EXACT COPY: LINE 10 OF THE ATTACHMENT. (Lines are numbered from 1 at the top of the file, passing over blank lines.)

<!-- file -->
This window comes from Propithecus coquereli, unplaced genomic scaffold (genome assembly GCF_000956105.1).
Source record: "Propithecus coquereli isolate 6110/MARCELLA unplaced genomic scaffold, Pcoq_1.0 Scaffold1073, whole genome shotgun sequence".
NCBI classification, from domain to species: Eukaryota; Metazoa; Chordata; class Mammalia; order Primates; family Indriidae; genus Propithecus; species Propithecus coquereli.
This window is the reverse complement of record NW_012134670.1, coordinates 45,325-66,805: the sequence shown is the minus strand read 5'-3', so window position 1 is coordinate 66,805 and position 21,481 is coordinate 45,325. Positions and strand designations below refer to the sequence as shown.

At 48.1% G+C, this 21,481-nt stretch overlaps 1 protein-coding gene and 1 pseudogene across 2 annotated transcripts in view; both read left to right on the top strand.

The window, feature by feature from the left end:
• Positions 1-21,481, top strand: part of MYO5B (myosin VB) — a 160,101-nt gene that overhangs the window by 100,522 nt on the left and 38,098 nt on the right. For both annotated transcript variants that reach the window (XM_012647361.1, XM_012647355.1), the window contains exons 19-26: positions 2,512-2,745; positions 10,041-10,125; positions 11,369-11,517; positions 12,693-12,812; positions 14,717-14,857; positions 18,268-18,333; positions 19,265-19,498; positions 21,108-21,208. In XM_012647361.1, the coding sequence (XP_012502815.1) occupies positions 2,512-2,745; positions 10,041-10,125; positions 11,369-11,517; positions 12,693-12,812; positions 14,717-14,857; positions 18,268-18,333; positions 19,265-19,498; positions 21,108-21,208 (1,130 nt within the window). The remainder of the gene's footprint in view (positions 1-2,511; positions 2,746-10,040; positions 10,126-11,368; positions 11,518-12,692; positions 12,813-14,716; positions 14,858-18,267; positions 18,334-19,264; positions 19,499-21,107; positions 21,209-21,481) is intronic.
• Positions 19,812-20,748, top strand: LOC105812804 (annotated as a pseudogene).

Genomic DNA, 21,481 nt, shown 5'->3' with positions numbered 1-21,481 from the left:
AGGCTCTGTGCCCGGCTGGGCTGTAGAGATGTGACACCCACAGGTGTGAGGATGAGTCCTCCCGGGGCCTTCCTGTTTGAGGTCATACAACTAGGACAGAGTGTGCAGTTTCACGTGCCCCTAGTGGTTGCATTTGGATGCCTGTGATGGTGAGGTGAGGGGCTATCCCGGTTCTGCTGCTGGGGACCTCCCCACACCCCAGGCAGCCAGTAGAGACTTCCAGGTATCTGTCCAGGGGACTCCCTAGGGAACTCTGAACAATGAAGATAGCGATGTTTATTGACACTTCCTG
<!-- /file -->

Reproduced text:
AGGCTCTGTGCCCGGCTGGGCTGTAGAGATGTGACACCCACAGGTGTGAGGATGAGTCCTCCCGGGGCCTTCCTGTTTGAGGTCATACAACTAGGACAGAGTGTGCAGTTTCACGTGCCCCTAGTGGTTGCATTTGGATGCCTGTGATGGTGAGGTGAGGGGCTATCCCGGTTCTGCTGCTGGGGACCTCCCCACACCCCAGGCAGCCAGTAGAGACTTCCAGGTATCTGTCCAGGGGACTCCCTAGGGAACTCTGAACAATGAAGATAGCGATGTTTATTGACACTTCCTG